ideas they bring with them; to open wide our doors means seeing each
person as a fellow builder; to be like Moshe means to recognize that
none of us owns our institutions, committees, or projects, but only
safeguard them for a little while until they are passed along to the
next generation.

Shabbat Shalom,

RNJL

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Naso: Seventy Nations, One God

Copyright 2011 Neal Joseph Loevinger

Torah Portion: Naso

This weekend we read the portion Naso, which concludes with Moshe setting up the Mishkan [portable
Sanctuary] and all the leaders of the tribes bringing offerings as
gifts for its dedication. Each leader brought a similar offering of
silver, gold, flour, and animals:

“On the second day, Nethanel son of Zuar, chieftain of Issachar, made
his offering. He presented as his offering: one silver bowl weighing
130 shekels and one silver basin of 70 shekels by the sanctuary
weight, both filled with choice flour with oil mixed in, for a meal
offering; one gold ladle of 10 shekels, filled with incense; one bull
of the herd, one ram, and one lamb in its first year, for a burnt
offering; one goat for a sin offering; and for his sacrifice of
well-being: two oxen, five rams, five he-goats, and five yearling
lambs. That was the offering of Nethanel son of Zuar.” (Bamidbar/
Numbers 7:18-23)

One thing that is striking about this passage (which is repeated to
describe the offering of each tribal leader) is its detail of weights,
measures, and numbers: the bowl weights 130 shekels, the basin weighs
70, the ladle weighs 10 shekels, one bull, one ram, one lamb, for the
burnt offering, and so on. Our friend Rashi sees the gifts as
symbolic, sometimes finding the numbers to allude to other verses in
the Torah and sometimes using a technique called gematria- adding up
the numerical value of the letters- to link each gift to another idea
or verse.

Without getting into the specifics- which you can check out in the
links below, which give you Rashi’s entire commentary in English- it’s
interesting to me that Rashi sees the first gift – the silver bowl- as
alluding to Adam, and the second gift, the basin, as alluding to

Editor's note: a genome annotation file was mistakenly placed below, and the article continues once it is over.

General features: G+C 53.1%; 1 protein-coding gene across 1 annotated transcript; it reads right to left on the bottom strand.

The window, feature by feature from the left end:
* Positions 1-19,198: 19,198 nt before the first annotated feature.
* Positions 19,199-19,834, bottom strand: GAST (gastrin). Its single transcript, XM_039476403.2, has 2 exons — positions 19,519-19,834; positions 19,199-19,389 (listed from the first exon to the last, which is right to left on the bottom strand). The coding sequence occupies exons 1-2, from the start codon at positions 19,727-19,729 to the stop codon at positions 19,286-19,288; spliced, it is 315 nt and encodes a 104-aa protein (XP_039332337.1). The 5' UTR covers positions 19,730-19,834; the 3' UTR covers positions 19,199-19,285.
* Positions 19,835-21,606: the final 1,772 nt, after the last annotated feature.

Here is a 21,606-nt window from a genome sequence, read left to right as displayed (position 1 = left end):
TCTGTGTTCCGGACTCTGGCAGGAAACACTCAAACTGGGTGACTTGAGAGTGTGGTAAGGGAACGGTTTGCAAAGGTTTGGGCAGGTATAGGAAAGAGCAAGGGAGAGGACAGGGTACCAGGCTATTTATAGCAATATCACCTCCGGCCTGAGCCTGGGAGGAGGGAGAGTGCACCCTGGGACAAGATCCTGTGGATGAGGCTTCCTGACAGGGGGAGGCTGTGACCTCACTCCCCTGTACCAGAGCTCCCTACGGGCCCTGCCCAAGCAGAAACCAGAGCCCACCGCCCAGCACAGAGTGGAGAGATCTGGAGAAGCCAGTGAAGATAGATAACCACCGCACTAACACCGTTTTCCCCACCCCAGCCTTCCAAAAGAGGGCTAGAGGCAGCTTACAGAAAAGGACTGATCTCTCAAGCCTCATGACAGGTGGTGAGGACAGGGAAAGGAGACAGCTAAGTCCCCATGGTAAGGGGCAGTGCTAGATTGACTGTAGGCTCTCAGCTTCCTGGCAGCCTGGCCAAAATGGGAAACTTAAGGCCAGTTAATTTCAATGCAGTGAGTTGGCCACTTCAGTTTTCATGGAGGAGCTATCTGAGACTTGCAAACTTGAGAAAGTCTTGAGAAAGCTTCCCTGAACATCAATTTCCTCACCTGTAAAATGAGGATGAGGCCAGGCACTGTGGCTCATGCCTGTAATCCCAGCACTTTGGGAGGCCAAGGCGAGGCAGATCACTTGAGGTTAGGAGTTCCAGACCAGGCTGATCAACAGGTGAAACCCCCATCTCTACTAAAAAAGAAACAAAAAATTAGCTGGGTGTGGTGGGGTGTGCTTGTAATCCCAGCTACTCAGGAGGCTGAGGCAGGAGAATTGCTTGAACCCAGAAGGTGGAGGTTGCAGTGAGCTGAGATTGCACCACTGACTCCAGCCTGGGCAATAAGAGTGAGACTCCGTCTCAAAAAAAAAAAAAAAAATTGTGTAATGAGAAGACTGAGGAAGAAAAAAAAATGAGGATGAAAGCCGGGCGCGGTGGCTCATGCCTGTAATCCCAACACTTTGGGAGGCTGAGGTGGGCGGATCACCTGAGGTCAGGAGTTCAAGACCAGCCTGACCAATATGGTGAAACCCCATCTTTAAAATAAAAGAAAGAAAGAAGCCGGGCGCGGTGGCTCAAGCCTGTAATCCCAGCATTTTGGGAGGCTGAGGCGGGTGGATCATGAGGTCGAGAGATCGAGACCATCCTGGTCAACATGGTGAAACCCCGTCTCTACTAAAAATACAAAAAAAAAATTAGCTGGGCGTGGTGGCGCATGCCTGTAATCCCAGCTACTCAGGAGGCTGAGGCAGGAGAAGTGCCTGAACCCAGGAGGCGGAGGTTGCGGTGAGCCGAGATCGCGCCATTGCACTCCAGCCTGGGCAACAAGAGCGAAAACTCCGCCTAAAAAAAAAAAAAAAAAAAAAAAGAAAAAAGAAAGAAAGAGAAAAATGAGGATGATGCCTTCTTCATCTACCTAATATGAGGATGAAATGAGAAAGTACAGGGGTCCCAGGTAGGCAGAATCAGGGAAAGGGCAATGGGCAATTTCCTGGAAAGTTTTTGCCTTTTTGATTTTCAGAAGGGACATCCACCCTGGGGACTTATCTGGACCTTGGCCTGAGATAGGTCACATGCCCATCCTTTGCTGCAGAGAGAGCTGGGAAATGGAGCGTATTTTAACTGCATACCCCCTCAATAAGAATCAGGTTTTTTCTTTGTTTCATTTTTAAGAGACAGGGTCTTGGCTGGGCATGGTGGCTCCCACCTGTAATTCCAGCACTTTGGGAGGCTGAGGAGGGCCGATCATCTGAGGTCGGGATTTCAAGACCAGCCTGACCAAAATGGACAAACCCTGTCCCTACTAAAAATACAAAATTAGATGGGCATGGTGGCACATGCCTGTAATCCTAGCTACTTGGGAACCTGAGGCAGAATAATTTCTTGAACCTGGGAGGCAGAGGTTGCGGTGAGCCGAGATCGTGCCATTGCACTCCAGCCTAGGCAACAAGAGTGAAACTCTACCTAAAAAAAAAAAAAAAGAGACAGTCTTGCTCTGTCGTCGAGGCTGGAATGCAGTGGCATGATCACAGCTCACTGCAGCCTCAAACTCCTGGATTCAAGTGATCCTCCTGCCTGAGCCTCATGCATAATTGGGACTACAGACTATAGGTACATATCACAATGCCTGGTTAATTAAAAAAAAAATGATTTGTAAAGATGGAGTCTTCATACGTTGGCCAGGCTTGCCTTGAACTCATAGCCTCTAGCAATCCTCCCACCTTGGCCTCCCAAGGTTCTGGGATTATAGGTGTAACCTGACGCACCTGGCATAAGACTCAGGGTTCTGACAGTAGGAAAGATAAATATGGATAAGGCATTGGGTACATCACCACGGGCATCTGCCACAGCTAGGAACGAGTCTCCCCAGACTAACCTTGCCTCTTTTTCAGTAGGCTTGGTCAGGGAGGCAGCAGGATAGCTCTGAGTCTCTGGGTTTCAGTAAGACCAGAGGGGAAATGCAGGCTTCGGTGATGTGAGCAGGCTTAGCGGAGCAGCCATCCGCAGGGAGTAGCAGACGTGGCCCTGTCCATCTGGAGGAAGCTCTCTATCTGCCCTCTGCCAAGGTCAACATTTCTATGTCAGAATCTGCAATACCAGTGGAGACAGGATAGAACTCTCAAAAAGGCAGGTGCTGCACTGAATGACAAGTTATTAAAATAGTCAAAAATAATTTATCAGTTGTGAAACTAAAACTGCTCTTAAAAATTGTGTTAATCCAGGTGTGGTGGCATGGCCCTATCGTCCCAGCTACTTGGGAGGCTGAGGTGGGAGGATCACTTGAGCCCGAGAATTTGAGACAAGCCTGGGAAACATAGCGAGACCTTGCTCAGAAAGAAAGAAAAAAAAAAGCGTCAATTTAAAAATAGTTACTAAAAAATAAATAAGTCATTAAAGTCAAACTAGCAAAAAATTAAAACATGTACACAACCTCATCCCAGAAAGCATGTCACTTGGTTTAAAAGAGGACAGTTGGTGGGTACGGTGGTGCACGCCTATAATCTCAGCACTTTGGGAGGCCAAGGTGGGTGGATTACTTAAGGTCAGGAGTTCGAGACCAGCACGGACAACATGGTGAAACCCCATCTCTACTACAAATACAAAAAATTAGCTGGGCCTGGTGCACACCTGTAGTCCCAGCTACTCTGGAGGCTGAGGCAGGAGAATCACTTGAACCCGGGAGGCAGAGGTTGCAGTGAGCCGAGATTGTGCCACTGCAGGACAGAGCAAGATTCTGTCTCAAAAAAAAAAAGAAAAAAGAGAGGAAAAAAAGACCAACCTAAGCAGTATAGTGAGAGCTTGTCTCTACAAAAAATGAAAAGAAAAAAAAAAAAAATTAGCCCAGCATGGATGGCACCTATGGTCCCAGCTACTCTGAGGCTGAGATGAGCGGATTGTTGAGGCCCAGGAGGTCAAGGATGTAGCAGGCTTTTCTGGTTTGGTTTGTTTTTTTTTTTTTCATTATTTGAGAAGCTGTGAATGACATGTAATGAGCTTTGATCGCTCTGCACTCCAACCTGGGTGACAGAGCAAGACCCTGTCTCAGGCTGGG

Noach, who is really the “father” of all humankind after the flood.
Rashi makes this point clear by connecting the 70 shekel weight of the
basin to the “70 nations” of the world who emerged from the line of
Noach- in other words, all of humankind.

Rashi connects the gold ladle to the Torah, and its weight of ten gold
shekels is for him an allusion to the Ten Commandments. The animal
offerings, for Rashi, are allusions to the Israelite patriarchs and
leaders: Avraham, Yitzhak, Yaakov, Yosef, Moshe, Aharon. Each gift,
and even part of a description of a gift, is connected to another
verse in the Torah by connections of words and numbers, but it’s not
the methodology that I find most compelling.

What I find striking about Rashi’s symbolic interpretation of the
chieftain’s gifts is how he sees these gifts as alluding to both our
universal humanity and the particulars of Jewish history and
peoplehood. To put it another way, if the gold ladle alludes to the 70
nations of the earth – i.e., the diversity of humankind- then
precisely in the most specifically “Jewish” place- the Mishkan- we are
reminded of our link with all other peoples. It’s not surprising to me
that he would find hints of Avraham, Yitzhak, and Yaakov in these
gifts- after all, in their lives begins the covenant which is
expressed most dramatically by the Mishkan itself.